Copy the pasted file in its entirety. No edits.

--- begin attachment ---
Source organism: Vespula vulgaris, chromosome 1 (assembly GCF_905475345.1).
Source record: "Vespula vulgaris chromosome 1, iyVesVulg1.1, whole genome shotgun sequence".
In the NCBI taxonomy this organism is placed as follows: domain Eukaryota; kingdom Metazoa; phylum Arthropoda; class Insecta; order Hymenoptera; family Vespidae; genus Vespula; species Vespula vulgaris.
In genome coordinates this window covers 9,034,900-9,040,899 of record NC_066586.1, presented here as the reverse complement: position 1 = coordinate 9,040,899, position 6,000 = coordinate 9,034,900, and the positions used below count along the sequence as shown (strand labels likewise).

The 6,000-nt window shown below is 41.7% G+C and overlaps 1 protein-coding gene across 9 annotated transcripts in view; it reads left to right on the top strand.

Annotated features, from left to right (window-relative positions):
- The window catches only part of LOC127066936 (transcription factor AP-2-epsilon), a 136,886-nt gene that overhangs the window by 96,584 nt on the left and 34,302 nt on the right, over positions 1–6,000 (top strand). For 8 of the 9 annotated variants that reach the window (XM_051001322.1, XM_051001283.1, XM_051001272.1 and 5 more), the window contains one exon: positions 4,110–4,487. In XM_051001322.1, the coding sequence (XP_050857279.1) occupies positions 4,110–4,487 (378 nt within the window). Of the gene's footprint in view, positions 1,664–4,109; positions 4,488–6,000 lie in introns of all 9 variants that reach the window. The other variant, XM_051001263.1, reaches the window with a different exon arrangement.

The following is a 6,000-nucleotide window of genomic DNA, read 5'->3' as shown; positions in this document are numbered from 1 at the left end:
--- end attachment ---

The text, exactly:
Source organism: Vespula vulgaris, chromosome 1 (assembly GCF_905475345.1).
Source record: "Vespula vulgaris chromosome 1, iyVesVulg1.1, whole genome shotgun sequence".
In the NCBI taxonomy this organism is placed as follows: domain Eukaryota; kingdom Metazoa; phylum Arthropoda; class Insecta; order Hymenoptera; family Vespidae; genus Vespula; species Vespula vulgaris.
In genome coordinates this window covers 9,034,900-9,040,899 of record NC_066586.1, presented here as the reverse complement: position 1 = coordinate 9,040,899, position 6,000 = coordinate 9,034,900, and the positions used below count along the sequence as shown (strand labels likewise).

The 6,000-nt window shown below is 41.7% G+C and overlaps 1 protein-coding gene across 9 annotated transcripts in view; it reads left to right on the top strand.

Annotated features, from left to right (window-relative positions):
- The window catches only part of LOC127066936 (transcription factor AP-2-epsilon), a 136,886-nt gene that overhangs the window by 96,584 nt on the left and 34,302 nt on the right, over positions 1–6,000 (top strand). For 8 of the 9 annotated variants that reach the window (XM_051001322.1, XM_051001283.1, XM_051001272.1 and 5 more), the window contains one exon: positions 4,110–4,487. In XM_051001322.1, the coding sequence (XP_050857279.1) occupies positions 4,110–4,487 (378 nt within the window). Of the gene's footprint in view, positions 1,664–4,109; positions 4,488–6,000 lie in introns of all 9 variants that reach the window. The other variant, XM_051001263.1, reaches the window with a different exon arrangement.

The following is a 6,000-nucleotide window of genomic DNA, read 5'->3' as shown; positions in this document are numbered from 1 at the left end: